The seventh annual Institutional Excellence Awards encompassed one of the most challenging periods for investment in living memory. Standout asset owners during this period have had to be nimble and responsive as conditions sharply deteriorated in late February and March, only to offer investment opportunities in fits and starts from April even as the global economic environment continued to struggle and a US presidential election reached its crescendo.
When choosing the winners of these awards, AsianInvestor and our select panel of expert industry judges took into account the ability of the region's institutional investors to adapt themselves to these unique challenges, in addition to their ability to maintain superior levels of strategic investment planning, maintaining and improving internal resources and personnel and preparing for the obstacles of the future. The winners were the institutions that could best demonstrate how they met these needs.
We begin our explanations of the 2020 award winners with our market awards, where we reveal why New Zealand Super impressed across the Australia and New Zealand markets, and why China Pacific Insurance Company stood out over Greater China*.
New Zealand Super Fund
If one quality embodies New Zealand Super’s DNA, it’s an unceasing obsession with self-analysis and a desire to improve.
The sovereign wealth fund continued to demonstrate these qualities into 2020. Indeed, as the Covid-19 pandemic was beginning, it was engaging in a five-year assessment of its passive reference portfolio, an effective benchmark that NZ Super uses to invest just over half of its portfolio.
It completed the analysis in June, and together with its board the Guardians of New Zealand Superannuation, concluded that the portfolio’s make-up remains fit for purpose. However, this had been no box-ticking exercise, and indeed a lively debate took place around whether it should shift its position on fully hedging offshore investments or all some currency exposure, to potentially benefit from FX changes.
It actively invests the other half, and constantly seeks ways to improve its risk-adjusted returns. That has led it to take bit bets on equity investments and real assets – both offering sizeable levels of risk. NZ Super is well aware of this – indeed chief executive Matt Whineray has discussed this at length and publicly for years.
As it had predicted, this exposure to volatile assets proved to be painful during a period of major turbulence. Over the 12 months to June 30, 2020 the sovereign wealth fund made a positive return of 1.73%, below both the return of its reference portfolio and underneath the 2.7% minimum target it seeks to achieve over New Zealand T-Bills.
Yet it should be noted that NZ Super’s financial year concluded after one of the most turbulent quarters in financial history. And it was astute enough to go largely risk-off on fixed income at the beginning of 2020, which enabled it to take advantage of a blow-out in spreads during the weeks of March and April and helped mitigate the losses it took in its extensive equity positions.
To weather such a difficult period and being disappointed with having made a positive return is a sign of the exacting standards NZ Super sets for itself, as it invests New Zealand’s taxpayer money.
China Pacific Insurance Company
It might not be China’s largest life insurer (in fact it is third biggest), but there is a strong case to be made for China Pacific Insurance Company (CPIC) being its most dynamic over the past two years. The fact it continued to do so during a period in which Covid-19 originated in China and crippled the country for a period of months is particularly noteworthy.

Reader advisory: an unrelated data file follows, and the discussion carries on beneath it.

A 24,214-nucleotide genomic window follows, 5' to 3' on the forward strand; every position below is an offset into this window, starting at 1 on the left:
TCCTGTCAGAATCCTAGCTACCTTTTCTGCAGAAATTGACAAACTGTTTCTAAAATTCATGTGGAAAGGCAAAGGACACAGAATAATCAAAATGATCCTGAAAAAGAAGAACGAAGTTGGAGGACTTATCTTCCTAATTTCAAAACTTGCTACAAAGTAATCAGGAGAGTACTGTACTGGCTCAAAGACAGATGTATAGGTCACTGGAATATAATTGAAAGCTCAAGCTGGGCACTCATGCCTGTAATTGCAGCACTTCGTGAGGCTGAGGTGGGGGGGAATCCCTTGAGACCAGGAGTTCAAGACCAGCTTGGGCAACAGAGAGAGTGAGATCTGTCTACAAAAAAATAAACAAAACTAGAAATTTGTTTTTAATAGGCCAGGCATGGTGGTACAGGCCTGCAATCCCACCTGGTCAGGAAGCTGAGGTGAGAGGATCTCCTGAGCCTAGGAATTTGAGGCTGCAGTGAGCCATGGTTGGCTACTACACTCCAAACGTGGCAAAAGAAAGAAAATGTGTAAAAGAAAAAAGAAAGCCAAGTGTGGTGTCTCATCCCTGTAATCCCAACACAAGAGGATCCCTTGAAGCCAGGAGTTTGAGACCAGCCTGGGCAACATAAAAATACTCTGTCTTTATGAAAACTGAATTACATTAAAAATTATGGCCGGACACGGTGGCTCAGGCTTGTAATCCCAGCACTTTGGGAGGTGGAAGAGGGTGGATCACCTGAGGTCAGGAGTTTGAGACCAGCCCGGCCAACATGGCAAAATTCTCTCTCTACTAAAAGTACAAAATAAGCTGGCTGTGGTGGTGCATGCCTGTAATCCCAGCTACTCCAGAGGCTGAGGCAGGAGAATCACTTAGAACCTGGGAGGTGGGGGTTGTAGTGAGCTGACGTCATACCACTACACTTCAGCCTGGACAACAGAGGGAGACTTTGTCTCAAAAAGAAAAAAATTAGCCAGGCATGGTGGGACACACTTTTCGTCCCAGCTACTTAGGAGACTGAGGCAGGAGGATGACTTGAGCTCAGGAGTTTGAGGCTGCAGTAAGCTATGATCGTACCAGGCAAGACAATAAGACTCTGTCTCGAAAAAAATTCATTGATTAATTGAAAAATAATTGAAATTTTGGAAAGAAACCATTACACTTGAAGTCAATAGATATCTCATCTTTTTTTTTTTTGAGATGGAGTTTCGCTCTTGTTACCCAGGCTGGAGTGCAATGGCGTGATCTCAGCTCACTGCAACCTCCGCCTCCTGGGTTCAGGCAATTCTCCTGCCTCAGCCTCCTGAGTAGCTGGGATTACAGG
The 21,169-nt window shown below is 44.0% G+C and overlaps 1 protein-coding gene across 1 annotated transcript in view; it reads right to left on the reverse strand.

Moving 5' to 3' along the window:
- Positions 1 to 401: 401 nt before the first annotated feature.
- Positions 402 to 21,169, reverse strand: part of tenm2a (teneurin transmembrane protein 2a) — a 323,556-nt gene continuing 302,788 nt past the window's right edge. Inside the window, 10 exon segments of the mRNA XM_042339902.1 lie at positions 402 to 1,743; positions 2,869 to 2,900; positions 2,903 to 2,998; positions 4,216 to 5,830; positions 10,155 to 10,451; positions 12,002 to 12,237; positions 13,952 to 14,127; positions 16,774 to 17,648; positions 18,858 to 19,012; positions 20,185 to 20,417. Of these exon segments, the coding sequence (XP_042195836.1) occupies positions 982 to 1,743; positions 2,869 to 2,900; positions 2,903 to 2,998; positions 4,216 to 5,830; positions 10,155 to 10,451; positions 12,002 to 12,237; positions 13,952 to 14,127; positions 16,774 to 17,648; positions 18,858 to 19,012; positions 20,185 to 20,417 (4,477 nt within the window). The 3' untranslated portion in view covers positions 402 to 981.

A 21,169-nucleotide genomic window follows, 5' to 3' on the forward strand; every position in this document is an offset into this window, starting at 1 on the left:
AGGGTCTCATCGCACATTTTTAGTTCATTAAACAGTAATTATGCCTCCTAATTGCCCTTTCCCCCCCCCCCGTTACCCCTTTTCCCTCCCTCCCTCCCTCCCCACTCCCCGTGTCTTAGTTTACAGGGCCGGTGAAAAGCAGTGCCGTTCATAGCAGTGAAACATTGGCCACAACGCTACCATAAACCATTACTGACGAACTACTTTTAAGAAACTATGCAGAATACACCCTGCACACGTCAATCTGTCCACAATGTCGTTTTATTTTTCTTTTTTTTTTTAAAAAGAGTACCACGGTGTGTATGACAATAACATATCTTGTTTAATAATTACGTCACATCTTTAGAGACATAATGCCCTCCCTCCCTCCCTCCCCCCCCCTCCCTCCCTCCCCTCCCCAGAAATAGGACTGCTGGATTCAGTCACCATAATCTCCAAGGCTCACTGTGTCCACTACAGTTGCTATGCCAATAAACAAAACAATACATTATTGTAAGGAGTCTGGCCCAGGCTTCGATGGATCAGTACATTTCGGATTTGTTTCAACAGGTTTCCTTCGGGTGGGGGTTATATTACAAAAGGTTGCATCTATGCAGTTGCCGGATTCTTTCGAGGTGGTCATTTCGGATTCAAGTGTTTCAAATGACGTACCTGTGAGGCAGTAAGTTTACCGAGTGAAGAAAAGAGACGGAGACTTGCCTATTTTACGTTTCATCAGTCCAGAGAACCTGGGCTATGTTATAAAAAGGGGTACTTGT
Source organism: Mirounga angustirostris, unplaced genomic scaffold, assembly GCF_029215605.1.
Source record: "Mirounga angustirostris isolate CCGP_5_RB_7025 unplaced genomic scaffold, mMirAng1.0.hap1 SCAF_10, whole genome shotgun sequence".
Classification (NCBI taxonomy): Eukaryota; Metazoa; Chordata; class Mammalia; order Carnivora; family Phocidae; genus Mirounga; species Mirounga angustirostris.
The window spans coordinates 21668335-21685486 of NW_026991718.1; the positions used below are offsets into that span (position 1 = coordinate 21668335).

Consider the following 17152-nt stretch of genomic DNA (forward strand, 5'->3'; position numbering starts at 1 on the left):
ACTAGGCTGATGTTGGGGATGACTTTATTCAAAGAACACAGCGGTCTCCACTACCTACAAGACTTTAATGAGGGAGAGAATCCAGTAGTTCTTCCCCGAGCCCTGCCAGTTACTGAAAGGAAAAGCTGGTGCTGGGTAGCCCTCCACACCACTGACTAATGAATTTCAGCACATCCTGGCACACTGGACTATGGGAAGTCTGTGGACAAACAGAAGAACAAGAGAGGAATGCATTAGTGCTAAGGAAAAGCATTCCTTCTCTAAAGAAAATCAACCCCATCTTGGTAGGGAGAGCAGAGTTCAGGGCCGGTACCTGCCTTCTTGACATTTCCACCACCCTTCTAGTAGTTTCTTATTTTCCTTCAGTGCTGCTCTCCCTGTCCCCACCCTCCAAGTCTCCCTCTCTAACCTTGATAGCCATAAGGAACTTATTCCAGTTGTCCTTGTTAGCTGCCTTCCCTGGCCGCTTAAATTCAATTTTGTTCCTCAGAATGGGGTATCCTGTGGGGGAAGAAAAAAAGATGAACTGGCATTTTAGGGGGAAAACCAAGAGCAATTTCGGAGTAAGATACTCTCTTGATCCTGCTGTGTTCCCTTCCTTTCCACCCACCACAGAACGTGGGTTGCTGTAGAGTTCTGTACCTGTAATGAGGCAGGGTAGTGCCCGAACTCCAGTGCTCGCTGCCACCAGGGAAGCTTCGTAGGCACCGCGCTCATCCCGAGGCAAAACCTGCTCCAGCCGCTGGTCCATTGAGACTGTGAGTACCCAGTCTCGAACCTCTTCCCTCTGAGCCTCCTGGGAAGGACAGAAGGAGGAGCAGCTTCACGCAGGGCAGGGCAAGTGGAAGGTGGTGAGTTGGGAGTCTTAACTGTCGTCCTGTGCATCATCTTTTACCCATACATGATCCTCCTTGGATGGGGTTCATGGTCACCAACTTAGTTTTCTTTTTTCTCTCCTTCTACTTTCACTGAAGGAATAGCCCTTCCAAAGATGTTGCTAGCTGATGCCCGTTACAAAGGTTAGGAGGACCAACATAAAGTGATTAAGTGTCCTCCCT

The insurer has, under the leadership of chief investment officer Bin ‘Benjamin’ Deng, been establishing a fully in-house private equity arm to enhance its ability to active investment capabilities. It has been actively looking to plug risk management holes too, creating an online credit rating system that formalises its internal credit rating process. This is an important step at a time China’s bond market is growing but also seeing increased defaults due to slower economic growth.
CPIC has sought to vary its lines of investing too, actively looking at bank perpetual bonds, securitisations and investing in Hong Kong stocks via the Hong Kong-Shanghai/Shenzhen stock connect programmes. Increasingly it has sought to research and invest into structured financial products too, such as structured funds and convertible bonds. On the real asset side, it has been a major investor in infrastructure and real estate debt, amassing a position well over Rmb100 billion ($15.29 billion), while its private equity and real estate investments are also in the tens of billions of renminbi.
CPIC hasn’t missed out on advancing itself on the environmental, social and governance (ESG) front either. It has been a major investor in ESG projects via debt investment and private equity, via funds such as the China Poverty Alleviation Fund and the Shanghai Environment Projection Fund. It has also helped support projects such as planting a new forest in the Gobi area in Qinghai province. The insurer has also strengthened sustainable practices in the quantitative and qualitative factors it uses to assess external managers.
Perhaps most impressively, CPIC was generous beyond itself amid the difficulties of the Covid-19 period.
It supplied insurance for medical personnel working in Hubei, Shanghai, Guangdong and other major urban areas, and also donated Rmb10 million to the East Lake High-Tech Zone in Wuhan, the epicentre of the Covid-19 outbreak, to help support local technological innovators and small and medium-sized enterprises that were struggling.
* AsianInvestor recategorised the 2020 institutional excellence awards to combine China, Hong Kong and Taiwan into one Greater China market category.